In a stunning feat of scientific prowess, a large group of scientists has completely sequenced the genomes of 48 different bird species. But as sequencing gets easier, managing all of that data is turning out to be the real challenge.
Stanford researchers believe they’ve found a drug for cardiac stents that can more effectively prevent complications, because the drug targets the actual cause of stent disease.
It’s well-known that daylight length is an important migratory trigger, but a new study from UC Berkeley finds birds use infrasound, or tones lower than the normal range of human hearing, to flee bad weather.
A new book about marine invertebrates celebrates the sumptuous beauty of our lesser-known cousins.
What does it mean to be blue? The wings of a Morpho butterfly are some of the most brilliant structures in nature, and yet they contain no blue pigment -- they harness the physics of light at the nanoscale.
Here in the U.S., if you want to get health information from your direct-to-consumer (DTC) genetic test, you need to use an online resource like Promethease. The same is no longer true in Canada and the U.K.
Amphibians face tough times as nearly one-third of the species has already lost worldwide. Learn about our local amphibians and what the East Bay Regional Parks District is doing to protect them.
There is little doubt any more among the research community that sexual preference is a combination of both nature and nurture. In other words, it comes about because of both genes and the environment. The next questions to answer have more to do with how much each contributes and which genes and environmental factors are involved.
Migratory monarch butterfly populations have fallen into a tailspin in recent years. Scientists fear that in a classic case of good intentions gone awry, efforts to help the beleaguered butterflies may be inadvertently making matters worse by changing their behavior.
If you want to go to Mars but can’t quite afford the hundreds of billions of dollars for a ticket, there is another solution: consider instead a trip to the Atacama Desert in Chile.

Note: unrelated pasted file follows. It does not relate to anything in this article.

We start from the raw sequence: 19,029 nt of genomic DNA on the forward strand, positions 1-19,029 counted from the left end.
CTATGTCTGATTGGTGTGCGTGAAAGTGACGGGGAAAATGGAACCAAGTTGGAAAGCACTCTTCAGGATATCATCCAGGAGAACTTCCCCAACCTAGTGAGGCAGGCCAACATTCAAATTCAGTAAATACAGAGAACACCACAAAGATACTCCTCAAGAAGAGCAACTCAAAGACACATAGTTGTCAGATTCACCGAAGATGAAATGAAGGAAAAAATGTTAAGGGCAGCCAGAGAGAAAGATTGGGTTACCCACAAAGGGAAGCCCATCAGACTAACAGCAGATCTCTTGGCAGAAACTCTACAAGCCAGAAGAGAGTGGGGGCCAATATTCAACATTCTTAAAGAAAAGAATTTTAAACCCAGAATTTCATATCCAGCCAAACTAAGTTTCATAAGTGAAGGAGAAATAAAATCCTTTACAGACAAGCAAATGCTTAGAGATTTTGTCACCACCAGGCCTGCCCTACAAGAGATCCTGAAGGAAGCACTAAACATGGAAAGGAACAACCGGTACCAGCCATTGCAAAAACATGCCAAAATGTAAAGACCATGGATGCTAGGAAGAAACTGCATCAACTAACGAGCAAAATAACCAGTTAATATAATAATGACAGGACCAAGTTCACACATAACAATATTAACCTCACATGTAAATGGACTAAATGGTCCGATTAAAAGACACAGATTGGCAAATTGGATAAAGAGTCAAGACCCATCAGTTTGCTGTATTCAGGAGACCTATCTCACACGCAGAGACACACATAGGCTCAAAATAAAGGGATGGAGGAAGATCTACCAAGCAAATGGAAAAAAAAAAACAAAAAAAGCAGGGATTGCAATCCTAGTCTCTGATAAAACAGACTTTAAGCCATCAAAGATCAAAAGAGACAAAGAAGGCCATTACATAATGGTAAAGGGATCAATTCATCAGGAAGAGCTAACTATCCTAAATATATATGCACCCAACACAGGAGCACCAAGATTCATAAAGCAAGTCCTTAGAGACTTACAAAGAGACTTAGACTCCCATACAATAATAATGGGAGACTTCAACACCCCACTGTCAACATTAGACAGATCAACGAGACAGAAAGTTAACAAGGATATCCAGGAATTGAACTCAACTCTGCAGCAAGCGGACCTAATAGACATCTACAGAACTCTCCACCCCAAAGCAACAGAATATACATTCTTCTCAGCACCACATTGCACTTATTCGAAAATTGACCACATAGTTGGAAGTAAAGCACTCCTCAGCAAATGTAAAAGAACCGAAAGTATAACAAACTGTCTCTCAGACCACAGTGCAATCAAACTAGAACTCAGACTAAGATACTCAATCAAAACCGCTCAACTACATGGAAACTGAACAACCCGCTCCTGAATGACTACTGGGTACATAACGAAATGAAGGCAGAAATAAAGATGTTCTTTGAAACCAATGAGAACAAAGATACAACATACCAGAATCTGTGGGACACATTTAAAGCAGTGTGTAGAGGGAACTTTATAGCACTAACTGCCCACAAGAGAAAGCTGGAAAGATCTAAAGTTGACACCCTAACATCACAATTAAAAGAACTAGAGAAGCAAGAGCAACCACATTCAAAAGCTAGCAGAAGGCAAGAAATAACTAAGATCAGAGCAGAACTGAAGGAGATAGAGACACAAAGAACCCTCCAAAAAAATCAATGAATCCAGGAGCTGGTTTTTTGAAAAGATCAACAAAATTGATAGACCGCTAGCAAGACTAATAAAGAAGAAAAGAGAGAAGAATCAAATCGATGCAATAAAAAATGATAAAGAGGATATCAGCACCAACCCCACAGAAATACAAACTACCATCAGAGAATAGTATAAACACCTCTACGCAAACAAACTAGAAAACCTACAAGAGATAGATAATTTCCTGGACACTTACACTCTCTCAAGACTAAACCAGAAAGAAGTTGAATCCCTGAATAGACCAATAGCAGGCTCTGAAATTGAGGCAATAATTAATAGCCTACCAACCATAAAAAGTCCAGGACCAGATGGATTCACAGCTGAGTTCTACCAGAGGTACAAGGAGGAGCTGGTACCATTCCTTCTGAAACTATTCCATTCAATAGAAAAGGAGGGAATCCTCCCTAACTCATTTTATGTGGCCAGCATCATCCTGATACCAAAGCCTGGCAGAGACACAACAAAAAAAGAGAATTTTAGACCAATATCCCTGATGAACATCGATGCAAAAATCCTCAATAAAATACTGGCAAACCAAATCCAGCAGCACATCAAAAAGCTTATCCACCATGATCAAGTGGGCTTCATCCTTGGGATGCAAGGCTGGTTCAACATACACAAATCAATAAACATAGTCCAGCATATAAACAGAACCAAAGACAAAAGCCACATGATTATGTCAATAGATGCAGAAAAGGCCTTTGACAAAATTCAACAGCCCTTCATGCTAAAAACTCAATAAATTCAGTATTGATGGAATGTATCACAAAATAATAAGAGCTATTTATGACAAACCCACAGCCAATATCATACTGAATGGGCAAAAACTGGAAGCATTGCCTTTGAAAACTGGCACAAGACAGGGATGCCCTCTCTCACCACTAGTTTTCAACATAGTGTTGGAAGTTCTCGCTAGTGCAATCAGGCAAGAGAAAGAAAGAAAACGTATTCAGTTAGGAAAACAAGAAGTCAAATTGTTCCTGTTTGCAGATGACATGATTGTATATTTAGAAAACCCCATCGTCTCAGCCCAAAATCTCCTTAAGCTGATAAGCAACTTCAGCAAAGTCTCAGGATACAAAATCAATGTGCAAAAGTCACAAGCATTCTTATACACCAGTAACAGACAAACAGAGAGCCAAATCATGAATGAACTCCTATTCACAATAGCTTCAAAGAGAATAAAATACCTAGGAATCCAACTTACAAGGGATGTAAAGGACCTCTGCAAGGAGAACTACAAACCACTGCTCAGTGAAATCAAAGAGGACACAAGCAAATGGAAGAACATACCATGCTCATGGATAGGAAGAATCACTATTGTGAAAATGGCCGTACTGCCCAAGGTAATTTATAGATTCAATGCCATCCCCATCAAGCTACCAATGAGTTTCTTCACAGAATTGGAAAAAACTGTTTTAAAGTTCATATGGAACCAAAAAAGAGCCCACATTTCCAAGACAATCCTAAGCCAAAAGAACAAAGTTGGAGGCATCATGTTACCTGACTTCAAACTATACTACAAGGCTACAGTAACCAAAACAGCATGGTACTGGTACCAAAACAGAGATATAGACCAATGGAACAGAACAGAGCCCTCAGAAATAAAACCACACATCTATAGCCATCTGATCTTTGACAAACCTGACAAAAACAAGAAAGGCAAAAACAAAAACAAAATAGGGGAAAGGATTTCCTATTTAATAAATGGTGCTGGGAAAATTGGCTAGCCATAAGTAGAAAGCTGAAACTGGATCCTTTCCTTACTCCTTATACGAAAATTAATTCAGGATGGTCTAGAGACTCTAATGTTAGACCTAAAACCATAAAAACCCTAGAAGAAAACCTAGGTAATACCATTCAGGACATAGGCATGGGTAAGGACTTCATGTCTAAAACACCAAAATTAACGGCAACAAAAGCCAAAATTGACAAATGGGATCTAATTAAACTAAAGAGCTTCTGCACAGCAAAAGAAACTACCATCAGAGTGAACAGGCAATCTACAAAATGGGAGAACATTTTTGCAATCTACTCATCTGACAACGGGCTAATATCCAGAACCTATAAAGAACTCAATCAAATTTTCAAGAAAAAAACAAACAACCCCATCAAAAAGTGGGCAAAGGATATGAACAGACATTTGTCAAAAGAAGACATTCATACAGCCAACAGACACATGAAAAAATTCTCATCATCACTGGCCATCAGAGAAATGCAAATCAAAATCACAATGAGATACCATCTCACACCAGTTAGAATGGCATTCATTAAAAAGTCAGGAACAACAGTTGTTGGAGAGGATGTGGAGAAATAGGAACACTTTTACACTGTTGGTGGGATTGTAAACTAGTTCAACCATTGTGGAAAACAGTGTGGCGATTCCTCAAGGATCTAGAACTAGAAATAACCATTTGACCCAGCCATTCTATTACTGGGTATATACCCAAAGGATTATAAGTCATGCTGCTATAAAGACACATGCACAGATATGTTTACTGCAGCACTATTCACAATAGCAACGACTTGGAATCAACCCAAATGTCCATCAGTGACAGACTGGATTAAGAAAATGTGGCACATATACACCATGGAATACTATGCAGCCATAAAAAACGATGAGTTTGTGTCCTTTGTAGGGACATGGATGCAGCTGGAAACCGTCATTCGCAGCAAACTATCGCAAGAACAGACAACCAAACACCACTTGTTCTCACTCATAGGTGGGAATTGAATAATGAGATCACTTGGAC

Plenty of animals build their homes in oak trees. But some very teeny, tricky wasps make the tree do all the work. “What nerve!” you might say. What… gall! And you’d be right. The wasps are called gall-inducers. And each miniature mansion that the trees build for the wasps' larvae is weirder and more flamboyant than the next.
But the virus isn't new to sea stars, so what triggered the current outbreak remains a mystery.
Through centuries of exploration, humans have climbed the highest peaks and hacked through the densest jungles. From pole to pole, there isn't a continent left unexplored, and very little land on earth that has not been set foot on by a human being. Yet only 10 percent of the world’s vast oceans have been truly explored. ...Read More
Birds, salmon and snakes depend on marshes and rivers for survival and migration, and to propagate the species. But many wildlife species are unable to find the water they need as the drought shrinks rivers and dries up wetlands.
In a technological tour de force, a group of scientists have managed to read most of the DNA from the thigh bone of a 45,000 year-old-man. They were able to estimate that humans and Neanderthals bred in a major way 50,000-60,000 years ago and to confirm that the human mutation rate is a bit slower than scientists previously thought.
Startling maps in a new report on the Sacramento-San Joaquin Delta show the dramatic loss of marshlands that once supported a vast array of wildlife.
Voters in Oregon will head to the polls Nov. 4 to decide whether to require foods made with genetically engineered ingredients to be labeled. In doing so, they'll be voting on an initiative shaped in part by the experience of activists in California, who watched a similar measure fail ...Read More
While many of the benefits of antioxidants are undoubtedly oversold, we do know that if given at high enough levels and targeted to the right place, antioxidants can help a mouse live 10-20% longer. If this holds up in people, that is equivalent to an extra 7-14 years for people here in the U.S.